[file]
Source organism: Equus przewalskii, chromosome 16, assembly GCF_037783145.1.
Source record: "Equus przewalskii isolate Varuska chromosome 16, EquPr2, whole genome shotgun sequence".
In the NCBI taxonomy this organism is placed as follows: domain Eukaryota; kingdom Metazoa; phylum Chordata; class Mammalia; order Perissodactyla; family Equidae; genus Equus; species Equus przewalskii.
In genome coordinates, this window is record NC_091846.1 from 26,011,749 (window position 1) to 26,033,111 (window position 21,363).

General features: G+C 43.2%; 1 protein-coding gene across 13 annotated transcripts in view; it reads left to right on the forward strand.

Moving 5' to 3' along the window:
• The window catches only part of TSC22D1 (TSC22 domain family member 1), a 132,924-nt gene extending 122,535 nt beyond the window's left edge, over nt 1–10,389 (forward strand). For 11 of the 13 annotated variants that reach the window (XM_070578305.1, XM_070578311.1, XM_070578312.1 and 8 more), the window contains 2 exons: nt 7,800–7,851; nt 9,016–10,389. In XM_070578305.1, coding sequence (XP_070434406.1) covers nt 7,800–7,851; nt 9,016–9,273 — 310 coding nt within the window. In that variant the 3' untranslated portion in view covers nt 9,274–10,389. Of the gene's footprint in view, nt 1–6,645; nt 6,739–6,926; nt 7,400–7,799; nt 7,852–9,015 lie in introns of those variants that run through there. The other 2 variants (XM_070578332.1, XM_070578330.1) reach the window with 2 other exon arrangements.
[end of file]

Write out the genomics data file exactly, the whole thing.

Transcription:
Source organism: Equus przewalskii, chromosome 16, assembly GCF_037783145.1.
Source record: "Equus przewalskii isolate Varuska chromosome 16, EquPr2, whole genome shotgun sequence".
In the NCBI taxonomy this organism is placed as follows: domain Eukaryota; kingdom Metazoa; phylum Chordata; class Mammalia; order Perissodactyla; family Equidae; genus Equus; species Equus przewalskii.
In genome coordinates, this window is record NC_091846.1 from 26,011,749 (window position 1) to 26,033,111 (window position 21,363).

General features: G+C 43.2%; 1 protein-coding gene across 13 annotated transcripts in view; it reads left to right on the forward strand.

Moving 5' to 3' along the window:
• The window catches only part of TSC22D1 (TSC22 domain family member 1), a 132,924-nt gene extending 122,535 nt beyond the window's left edge, over nt 1–10,389 (forward strand). For 11 of the 13 annotated variants that reach the window (XM_070578305.1, XM_070578311.1, XM_070578312.1 and 8 more), the window contains 2 exons: nt 7,800–7,851; nt 9,016–10,389. In XM_070578305.1, coding sequence (XP_070434406.1) covers nt 7,800–7,851; nt 9,016–9,273 — 310 coding nt within the window. In that variant the 3' untranslated portion in view covers nt 9,274–10,389. Of the gene's footprint in view, nt 1–6,645; nt 6,739–6,926; nt 7,400–7,799; nt 7,852–9,015 lie in introns of those variants that run through there. The other 2 variants (XM_070578332.1, XM_070578330.1) reach the window with 2 other exon arrangements.